What Do We Mean by Health and Aging Policy?
In many ways, gerontology represents the future of health care. The U.S. population is aging rapidly. By 2030, 71 million Americans (about 20% of the U.S. population) will be 65 and older. These individuals are at high risk for complex health problems, chronic illness, and disability, and they are, and will continue to be, the heaviest users of health care. Although estimates vary, today, older adults account for a substantial proportion of hospital days, ambulatory adult primary care visits, home care visits, and nursing home residents. Over the next 30 years, as the number of older Americans doubles, almost every medical specialty will have an increasingly older patient base. As a result, society is facing critical challenges regarding health and social services.
Our nation’s decision makers are currently confronting an enormous range of specific challenges in health care for the aging. These include:
- Implementing the Affordable Care Act
- Medicare payment reform
- Restructuring health care delivery systems (e.g., the medical home concept)
- Regulation of nursing homes and long-term care facilities
- Improving quality through financial incentives (e.g., Medicare’s Value-Based Purchasing Initiative)
- The role of States in health policy
- Reauthorizing the Older Americans Act
- Strategies for chronic care coordination
- Mental health and preventive healthcare benefits in Medicare
- Health information technology
- Engaging consumers in health care quality
- Funding for health professionals training
- Setting priorities for biomedical and behavioral research in aging
- Providing care for the aging cohorts of U.S. veterans
- Strategies for individuals dually eligible for Medicare and Medicaid
At the same time, the substantial disparities that already exist within the older population promise to become even more pronounced in the future. Single, divorced, or widowed women as well as members of racial minorities and immigrant groups, whose numbers will increase substantially, are especially vulnerable to debilitating chronic health problems, poverty, and unmet health and social needs as they age. Many of these individuals have incomes below 200 percent of the poverty level, less than a high school education, and poor health status and limitations in daily activities. As the older population grows, so will the size of this vulnerable fraction of older adults who need more assistance than those who are fortunate to have good health, strong social connections, and adequate resources.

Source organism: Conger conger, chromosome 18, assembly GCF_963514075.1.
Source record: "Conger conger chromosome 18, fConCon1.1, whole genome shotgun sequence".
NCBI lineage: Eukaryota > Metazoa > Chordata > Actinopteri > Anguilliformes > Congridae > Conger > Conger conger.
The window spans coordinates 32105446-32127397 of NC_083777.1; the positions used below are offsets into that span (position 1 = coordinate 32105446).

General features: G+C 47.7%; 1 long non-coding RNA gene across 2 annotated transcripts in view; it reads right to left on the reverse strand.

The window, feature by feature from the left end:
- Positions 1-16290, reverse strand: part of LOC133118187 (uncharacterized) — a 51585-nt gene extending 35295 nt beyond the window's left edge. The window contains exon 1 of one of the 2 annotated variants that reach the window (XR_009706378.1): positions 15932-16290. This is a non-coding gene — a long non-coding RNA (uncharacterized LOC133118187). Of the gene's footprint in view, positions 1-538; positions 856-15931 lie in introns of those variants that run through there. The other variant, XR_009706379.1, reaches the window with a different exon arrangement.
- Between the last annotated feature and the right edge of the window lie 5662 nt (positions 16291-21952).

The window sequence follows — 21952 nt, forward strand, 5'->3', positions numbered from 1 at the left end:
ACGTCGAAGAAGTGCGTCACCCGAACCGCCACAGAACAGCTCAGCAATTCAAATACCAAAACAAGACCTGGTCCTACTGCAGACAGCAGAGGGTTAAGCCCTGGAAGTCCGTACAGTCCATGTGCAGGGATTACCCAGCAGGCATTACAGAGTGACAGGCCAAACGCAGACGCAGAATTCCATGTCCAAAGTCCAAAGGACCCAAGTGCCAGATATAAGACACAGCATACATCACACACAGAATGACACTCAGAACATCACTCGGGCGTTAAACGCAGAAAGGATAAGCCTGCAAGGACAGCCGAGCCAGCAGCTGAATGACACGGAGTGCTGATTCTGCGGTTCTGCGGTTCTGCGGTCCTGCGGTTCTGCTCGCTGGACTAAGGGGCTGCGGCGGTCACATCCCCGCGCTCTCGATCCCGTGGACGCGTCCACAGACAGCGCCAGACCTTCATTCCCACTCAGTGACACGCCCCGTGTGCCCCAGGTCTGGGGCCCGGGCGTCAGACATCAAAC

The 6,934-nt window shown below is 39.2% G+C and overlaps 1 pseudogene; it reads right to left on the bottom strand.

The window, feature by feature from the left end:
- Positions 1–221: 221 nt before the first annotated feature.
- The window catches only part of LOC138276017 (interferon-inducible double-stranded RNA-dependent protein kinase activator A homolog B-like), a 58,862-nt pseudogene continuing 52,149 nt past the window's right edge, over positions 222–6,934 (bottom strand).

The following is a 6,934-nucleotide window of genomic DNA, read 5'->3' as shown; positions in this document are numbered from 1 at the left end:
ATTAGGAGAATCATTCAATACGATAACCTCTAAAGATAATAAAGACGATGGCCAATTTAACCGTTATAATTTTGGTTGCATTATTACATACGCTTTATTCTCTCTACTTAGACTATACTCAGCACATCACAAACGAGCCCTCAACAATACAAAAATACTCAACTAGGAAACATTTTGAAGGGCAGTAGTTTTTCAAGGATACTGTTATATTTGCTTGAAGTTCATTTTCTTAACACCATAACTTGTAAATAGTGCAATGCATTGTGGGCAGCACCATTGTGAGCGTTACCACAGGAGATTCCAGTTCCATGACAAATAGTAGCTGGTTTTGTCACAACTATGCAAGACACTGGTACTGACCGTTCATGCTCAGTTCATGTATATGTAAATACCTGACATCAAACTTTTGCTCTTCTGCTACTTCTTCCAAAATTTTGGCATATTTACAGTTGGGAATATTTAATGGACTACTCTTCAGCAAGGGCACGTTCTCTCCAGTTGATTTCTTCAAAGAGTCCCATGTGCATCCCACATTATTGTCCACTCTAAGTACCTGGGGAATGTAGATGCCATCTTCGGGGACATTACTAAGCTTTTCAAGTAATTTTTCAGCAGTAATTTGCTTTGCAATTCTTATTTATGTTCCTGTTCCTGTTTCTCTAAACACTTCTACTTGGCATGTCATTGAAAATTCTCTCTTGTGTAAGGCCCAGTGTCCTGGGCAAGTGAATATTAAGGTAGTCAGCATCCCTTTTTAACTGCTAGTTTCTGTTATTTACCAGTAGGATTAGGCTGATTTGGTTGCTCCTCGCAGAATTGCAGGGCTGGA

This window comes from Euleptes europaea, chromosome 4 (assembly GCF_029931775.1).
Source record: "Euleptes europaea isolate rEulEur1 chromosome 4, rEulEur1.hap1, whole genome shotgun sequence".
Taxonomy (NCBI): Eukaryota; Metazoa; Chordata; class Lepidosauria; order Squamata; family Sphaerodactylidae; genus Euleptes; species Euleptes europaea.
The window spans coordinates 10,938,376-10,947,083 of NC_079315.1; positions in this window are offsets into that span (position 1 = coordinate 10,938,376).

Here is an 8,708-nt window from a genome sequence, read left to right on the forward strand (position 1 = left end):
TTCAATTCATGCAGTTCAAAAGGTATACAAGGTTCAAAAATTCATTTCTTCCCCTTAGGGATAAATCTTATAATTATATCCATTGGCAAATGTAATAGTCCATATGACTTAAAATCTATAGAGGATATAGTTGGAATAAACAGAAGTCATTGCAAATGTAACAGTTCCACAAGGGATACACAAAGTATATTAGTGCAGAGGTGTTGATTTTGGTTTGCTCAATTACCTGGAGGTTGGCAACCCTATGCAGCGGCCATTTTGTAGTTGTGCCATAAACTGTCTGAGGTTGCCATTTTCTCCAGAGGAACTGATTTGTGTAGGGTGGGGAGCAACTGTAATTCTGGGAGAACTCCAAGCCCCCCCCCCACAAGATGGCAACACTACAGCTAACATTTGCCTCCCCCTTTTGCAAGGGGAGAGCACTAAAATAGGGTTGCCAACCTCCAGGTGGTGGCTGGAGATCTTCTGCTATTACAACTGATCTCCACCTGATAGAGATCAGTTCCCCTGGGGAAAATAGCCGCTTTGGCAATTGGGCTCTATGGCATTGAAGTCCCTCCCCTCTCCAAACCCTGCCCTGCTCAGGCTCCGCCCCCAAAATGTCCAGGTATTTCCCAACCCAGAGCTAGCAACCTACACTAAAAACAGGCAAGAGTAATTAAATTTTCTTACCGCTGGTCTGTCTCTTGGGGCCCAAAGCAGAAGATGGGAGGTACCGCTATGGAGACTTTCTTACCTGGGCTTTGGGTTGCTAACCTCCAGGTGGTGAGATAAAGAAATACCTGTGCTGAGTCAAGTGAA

The Health and Aging Policy Fellows Program views health in a broad context which extends beyond just health care. We define health and aging policies as policies that aim to improve the whole well-being of older adults. This can include issues of income security and civic engagement. Policy areas we consider priority include:
- Policies affecting older adults with multiple, serious chronic conditions – costs of care; differential impact of health care costs and access by race, ethnicity, gender, socio-economic status; improvements in the health care system including models of care coordination, integrated mental health and preventive care
- Policies affecting the economic and physical security of vulnerable and disadvantaged older adults – access to low income benefits (Medicare, Medicaid, LIHEAP, food stamps, etc.), pensions and retirement income; employment and transitions to work; consumer protections (predatory lending, telemarketing fraud); financial literacy; nutrition and “food deserts”; environmental and transportation issues affecting older Americans
- Policies that promote civic engagement (volunteerism and community engagement) by older adults and caregivers to improve the healthcare system and the well being of older Americans (especially individuals with low incomes and people of color)